Planning Assistance in Action
Most people living in the Mid-Atlantic region know the Chesapeake Bay as the source of Maryland Blue crabs, oysters and countless opportunities for recreation. However, most people are probably not aware that with a watershed covering more than 64,000 square miles, fed by more than 150 rivers and streams and spanning parts of six states and Washington D.C., the Bay is the largest estuary in North America and one of the most productive bodies of water in the world .
The Bay boasts more than 300 species of fish and shellfish and provides critical habitat for numerous other types of wildlife. And, with the region home to more than 83,000 farms, covering approximately 30 percent of the watershed and generating more than $10 billion annually, and supporting one of the largest commercial deep-water ports in the country, it becomes clear how vital the Chesapeake Bay is to the local and national economies. Nevertheless, over the past 150 years or so, the Chesapeake Bay has experienced environmental stress as a result of over-harvesting, deforestation, draining of wetlands, and pollution from industry and agriculture. Over the years, various non-profit initiatives, public campaigns, and legislation have championed preserving this invaluable ecological and commercial resource.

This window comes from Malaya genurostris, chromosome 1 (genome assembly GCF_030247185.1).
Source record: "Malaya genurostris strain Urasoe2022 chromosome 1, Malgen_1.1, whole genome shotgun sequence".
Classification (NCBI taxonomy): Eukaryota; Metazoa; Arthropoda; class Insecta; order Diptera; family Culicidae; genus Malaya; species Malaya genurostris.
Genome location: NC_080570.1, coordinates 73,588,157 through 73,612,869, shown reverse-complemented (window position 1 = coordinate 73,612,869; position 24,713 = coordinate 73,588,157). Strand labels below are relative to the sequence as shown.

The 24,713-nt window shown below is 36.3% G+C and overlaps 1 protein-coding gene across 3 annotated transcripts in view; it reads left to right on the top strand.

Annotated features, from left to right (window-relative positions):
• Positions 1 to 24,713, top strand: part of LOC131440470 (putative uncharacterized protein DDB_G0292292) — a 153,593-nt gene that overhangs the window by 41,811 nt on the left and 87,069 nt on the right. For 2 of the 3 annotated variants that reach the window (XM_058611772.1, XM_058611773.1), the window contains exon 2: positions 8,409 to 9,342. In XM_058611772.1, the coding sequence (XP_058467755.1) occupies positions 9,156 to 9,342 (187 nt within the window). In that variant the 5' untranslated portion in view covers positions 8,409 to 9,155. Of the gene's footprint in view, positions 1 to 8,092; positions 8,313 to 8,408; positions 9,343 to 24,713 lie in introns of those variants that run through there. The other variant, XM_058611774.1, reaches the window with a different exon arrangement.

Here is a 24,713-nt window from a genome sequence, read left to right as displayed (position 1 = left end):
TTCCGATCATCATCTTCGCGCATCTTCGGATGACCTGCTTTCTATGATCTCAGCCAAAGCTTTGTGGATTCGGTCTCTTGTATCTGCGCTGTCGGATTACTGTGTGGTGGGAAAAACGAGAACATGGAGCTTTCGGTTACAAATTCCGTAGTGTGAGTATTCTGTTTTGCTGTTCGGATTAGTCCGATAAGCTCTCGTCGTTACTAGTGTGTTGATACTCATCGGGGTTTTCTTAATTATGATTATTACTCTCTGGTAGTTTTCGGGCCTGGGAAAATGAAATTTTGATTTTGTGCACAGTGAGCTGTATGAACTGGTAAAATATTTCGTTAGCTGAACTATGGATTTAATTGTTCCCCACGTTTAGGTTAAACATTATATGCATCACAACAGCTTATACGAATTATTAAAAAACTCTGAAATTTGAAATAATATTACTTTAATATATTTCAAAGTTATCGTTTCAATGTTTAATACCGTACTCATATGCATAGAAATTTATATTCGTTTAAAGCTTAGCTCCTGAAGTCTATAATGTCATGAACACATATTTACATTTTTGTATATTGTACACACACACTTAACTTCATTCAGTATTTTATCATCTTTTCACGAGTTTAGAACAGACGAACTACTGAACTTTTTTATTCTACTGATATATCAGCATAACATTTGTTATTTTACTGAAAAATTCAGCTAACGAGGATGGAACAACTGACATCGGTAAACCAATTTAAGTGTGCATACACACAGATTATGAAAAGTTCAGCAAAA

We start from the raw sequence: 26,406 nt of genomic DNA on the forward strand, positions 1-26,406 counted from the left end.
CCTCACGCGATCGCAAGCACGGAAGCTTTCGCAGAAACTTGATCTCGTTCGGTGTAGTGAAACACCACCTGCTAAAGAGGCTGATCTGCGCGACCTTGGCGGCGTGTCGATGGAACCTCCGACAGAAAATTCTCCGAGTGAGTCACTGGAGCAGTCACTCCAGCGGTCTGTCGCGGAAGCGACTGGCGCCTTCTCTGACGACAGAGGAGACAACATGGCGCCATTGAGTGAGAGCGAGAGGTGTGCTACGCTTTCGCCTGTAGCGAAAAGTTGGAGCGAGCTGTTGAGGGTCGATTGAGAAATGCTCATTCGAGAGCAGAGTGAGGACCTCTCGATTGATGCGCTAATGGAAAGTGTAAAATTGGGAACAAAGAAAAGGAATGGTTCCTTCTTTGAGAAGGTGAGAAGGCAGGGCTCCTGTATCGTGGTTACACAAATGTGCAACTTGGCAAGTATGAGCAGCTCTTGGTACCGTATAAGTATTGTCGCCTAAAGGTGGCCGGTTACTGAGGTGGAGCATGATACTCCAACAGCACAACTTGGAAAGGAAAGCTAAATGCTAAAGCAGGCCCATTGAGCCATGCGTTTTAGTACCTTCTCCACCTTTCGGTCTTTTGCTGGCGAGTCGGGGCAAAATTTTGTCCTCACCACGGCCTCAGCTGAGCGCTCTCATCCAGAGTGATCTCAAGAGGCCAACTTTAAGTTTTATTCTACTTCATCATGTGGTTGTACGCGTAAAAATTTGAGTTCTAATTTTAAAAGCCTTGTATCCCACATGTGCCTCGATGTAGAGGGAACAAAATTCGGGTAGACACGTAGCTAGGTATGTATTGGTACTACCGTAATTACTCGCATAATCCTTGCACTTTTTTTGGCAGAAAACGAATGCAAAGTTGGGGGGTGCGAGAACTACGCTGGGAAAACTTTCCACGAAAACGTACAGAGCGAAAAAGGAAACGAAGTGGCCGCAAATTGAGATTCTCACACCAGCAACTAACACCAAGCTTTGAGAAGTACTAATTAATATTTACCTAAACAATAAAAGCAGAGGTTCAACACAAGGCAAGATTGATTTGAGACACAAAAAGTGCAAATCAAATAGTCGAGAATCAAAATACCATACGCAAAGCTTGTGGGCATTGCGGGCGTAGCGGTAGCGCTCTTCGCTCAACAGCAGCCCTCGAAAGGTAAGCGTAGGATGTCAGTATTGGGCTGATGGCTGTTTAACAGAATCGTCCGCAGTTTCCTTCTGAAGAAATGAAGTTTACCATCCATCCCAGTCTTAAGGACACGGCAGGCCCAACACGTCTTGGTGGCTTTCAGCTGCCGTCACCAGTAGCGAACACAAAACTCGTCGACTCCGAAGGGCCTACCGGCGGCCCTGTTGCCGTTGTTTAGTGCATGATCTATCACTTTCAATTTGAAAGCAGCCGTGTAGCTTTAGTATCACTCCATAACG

On April 12, 2019, the Maryland Department of the Environment (MDE) posted the draft Phase III Watershed Implementation Plan (WIP) to their website along with a schedule of upcoming opportunities for public participation and comment. The public comment period remains open until June 7, 2019.